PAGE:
Jared Williams (@jaredqwilliams)- I can already imagine Rich Paul (the agent of Thompson and LeBron) forwarding Cavs GM David Griffin all internet stories dedicated to Tristan Thompson, with the subject line “Give him the max?”. In all seriousness, it isn’t Thompson’s rebounding that will change the Warriors’ substitution pattern, it’s who he is paired with. If the Cavs pair Thompson with Timofey Mozgov (this happens a minimum of 16 minutes per game), the Warriors should be fine on the glass with a combination of Draymond and Bogut/Ezeli. It’s when the Cavs go small with Thompson at the five that questions begin to arise. If Kerr responds with his lineup of death (Draymond at the five), then perhaps Thompson does hurt the Warriors on the boards, but I think that is a trade-off the Warriors are willing to make considering no one can guard the lineup of death. Kerr could also respond with Ezeli at the five and Draymond at the four; this would erase any Cavs rebounding advantage, while keeping the Warriors more mobile on defense. The goods news is, Steve Kerr has an arsenal of options for any Cavs lineup.

Daniel Leroux (@DannyLeroux)- It probably does not change their sub patterns much but it will affect their willingness to switch. While switching a 1/4 pick and roll with Kyrie is hard enough already, putting Steph on Thompson creates very different challenges. That said, the lack of range on Tristan’s jumper means the player covering him will not be staying too far from the interior to begin with, so they will not exactly be out of position for rebounds. I also expect Coach Kerr to go small at points when the Cavaliers go big because it poses matchups that produce greater advantages for them offensively.

4. Will Klay Thompson be the second offensive force for the Warriors in this series? Is that necessary for Golden State to win the series?

Jordan Ramirez (@JRAM_91)- I expect a comeback series of sorts for Klay Thompson, who recently passed the NBA’s concussion protocol and will be ready to play the NBA Finals. Thompson has the prepotency to go quiet during games, either by chucking up ill-advised shots or turning the ball over. Still, the threat of Thompson on the perimeter – as well as Curry — is what opens up other teammates to flourish. With Kyrie Irving hurting, Curry will be matched up with an already struggling defender, which might force the Cavaliers to put Irving on Thompson or even Harrison Barnes. Whether it’s Irving, Smith or Shumpert guarding Thompson, expect the other Splash Brother to make his presence known early given his ability to not only shoot but drive, create contact and find open teammates. Shumpert presents the most amount of problems for Thompson, but he’ll also share time on Curry, and asking the former Knick to shade both is asking a lot. The Warriors have shown they don’t need Thompson to have a high scoring output to win, but given the matchups, the production should be expected.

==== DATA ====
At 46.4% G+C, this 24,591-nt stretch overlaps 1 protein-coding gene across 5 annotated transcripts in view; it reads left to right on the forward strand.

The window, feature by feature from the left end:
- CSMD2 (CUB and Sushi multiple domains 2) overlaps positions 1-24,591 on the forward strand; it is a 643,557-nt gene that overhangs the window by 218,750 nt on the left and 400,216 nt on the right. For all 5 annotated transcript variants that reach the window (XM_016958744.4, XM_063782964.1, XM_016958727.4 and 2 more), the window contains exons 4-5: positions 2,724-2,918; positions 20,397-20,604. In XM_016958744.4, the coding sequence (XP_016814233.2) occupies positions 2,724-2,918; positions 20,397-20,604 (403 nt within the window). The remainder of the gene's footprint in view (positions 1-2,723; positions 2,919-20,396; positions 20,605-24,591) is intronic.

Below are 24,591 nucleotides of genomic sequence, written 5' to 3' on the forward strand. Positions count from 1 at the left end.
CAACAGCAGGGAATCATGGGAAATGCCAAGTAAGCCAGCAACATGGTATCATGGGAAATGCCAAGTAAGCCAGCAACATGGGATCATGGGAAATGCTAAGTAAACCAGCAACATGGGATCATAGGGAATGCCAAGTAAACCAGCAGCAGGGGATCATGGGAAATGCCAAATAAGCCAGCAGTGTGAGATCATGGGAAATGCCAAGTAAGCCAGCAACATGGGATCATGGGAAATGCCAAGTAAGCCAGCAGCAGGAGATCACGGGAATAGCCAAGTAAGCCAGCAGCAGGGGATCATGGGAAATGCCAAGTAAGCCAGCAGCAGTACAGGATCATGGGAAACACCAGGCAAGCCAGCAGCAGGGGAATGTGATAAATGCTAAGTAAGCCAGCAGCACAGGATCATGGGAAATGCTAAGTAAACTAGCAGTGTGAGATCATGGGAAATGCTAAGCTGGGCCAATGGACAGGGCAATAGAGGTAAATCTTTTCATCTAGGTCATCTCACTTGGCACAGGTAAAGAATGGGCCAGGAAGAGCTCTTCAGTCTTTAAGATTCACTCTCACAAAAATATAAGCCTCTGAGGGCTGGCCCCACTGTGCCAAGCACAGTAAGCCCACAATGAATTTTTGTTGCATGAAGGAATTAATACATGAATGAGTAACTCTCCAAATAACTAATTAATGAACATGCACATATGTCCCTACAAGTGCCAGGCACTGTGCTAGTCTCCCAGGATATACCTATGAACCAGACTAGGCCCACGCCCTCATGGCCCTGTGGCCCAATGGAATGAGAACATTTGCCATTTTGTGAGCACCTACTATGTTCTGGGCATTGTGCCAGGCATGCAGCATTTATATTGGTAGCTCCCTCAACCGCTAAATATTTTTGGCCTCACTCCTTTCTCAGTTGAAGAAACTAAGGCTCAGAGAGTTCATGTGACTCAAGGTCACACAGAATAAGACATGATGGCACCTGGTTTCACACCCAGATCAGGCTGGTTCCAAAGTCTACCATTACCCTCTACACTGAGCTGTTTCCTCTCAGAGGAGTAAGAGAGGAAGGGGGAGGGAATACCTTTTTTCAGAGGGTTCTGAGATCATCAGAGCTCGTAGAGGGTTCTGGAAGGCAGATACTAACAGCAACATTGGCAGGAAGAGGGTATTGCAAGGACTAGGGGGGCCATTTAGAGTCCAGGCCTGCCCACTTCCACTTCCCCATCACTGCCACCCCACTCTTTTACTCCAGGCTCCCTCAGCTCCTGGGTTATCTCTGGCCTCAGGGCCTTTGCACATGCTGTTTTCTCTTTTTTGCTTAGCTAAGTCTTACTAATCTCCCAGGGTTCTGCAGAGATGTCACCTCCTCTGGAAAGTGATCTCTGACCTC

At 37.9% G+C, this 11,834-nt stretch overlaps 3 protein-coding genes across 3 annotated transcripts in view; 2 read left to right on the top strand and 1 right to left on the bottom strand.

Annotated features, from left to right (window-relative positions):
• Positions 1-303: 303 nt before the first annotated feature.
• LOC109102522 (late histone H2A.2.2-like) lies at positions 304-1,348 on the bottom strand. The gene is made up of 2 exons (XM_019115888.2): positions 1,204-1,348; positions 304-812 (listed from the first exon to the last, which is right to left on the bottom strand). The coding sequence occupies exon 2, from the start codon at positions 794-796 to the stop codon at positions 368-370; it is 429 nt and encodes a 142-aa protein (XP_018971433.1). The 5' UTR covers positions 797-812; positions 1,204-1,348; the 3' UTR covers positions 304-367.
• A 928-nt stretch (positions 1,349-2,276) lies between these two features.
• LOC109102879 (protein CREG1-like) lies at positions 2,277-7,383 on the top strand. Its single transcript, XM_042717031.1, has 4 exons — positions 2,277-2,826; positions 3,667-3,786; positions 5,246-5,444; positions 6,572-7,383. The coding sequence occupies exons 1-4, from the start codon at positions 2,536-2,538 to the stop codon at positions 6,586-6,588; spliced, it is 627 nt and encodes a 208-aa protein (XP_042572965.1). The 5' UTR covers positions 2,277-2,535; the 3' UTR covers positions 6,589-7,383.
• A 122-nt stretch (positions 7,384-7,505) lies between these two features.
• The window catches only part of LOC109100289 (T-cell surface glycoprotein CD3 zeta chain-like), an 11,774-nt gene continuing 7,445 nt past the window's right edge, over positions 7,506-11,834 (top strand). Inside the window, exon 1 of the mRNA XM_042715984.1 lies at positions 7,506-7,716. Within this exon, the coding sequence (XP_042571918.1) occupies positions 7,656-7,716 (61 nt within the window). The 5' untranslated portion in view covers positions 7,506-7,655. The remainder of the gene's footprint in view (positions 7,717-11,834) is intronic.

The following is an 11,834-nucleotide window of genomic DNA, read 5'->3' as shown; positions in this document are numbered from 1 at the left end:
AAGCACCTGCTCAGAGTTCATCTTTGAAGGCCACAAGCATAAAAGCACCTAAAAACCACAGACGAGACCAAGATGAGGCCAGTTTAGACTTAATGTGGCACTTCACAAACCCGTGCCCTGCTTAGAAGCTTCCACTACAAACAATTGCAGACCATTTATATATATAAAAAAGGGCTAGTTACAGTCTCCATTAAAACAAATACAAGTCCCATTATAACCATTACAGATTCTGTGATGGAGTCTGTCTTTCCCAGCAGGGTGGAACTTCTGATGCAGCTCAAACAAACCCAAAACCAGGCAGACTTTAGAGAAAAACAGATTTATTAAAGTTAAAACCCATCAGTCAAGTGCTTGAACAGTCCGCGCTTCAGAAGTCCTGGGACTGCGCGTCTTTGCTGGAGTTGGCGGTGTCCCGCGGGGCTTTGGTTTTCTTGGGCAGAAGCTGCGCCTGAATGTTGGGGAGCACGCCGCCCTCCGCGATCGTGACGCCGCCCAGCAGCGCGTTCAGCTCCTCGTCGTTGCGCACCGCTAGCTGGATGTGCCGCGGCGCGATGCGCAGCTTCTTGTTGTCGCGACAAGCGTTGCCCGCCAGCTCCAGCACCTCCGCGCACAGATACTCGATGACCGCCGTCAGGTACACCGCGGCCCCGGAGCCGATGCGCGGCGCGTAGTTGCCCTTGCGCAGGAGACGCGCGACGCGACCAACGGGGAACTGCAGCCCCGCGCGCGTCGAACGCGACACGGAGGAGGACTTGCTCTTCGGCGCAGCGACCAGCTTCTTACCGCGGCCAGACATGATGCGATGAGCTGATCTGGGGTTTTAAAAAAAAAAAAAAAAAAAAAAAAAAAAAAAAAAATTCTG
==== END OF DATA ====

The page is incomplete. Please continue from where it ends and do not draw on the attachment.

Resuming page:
Jim Del Favero (@SiliconPM)- I think Klay wakes up and regains his form. Cavaliers don’t really have the quality perimeter defenders to cover him and they did not defend well against the 3 at all during the course of the season.  We need Klay, Harrison and Iggy to get hot from the 3 to keep the Cavs honest.

May 27, 2015; Oakland, CA, USA; Golden State Warriors guard Klay Thompson (11) dunks past Houston Rockets forward Josh Smith (5) during the first half in game five of the Western Conference Finals of the NBA Playoffs at Oracle Arena. Mandatory Credit: Kelley L Cox-USA TODAY Sports

May 27, 2015; Oakland, CA, USA; Credit: Kelley L Cox-USA TODAY Sports